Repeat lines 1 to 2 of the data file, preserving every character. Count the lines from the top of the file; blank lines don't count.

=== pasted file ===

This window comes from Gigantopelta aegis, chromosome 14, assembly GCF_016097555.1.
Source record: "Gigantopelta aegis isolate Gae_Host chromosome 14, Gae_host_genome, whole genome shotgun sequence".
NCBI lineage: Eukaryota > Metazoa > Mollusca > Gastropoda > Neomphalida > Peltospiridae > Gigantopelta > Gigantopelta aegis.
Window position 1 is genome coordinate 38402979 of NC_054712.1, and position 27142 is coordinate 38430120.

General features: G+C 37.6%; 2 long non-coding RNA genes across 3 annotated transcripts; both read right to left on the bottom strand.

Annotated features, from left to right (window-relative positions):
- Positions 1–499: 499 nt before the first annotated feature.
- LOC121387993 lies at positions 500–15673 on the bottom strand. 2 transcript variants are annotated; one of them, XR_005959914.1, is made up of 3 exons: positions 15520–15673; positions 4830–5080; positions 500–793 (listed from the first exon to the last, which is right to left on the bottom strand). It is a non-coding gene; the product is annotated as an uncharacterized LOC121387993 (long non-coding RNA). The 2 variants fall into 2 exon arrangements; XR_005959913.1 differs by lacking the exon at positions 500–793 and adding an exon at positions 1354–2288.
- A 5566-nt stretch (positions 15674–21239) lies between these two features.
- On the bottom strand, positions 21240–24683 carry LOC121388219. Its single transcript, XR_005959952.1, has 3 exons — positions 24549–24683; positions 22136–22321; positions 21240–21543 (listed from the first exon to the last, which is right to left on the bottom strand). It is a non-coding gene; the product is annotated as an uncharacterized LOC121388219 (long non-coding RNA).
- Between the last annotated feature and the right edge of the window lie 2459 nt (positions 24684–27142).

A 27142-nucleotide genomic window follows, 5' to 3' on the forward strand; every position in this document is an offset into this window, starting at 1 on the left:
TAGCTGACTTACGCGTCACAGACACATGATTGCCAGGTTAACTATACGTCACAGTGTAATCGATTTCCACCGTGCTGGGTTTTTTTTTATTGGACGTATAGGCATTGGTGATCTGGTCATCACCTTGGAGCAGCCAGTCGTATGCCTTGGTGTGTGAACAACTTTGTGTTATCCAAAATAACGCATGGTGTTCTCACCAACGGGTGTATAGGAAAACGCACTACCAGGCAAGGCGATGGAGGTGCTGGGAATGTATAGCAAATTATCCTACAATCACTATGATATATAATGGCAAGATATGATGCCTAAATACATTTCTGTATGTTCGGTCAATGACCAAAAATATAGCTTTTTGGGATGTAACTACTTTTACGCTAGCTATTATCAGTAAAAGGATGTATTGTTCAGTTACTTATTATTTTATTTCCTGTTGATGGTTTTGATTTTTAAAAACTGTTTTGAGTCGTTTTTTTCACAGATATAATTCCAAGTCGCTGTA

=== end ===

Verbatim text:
This window comes from Gigantopelta aegis, chromosome 14, assembly GCF_016097555.1.
Source record: "Gigantopelta aegis isolate Gae_Host chromosome 14, Gae_host_genome, whole genome shotgun sequence".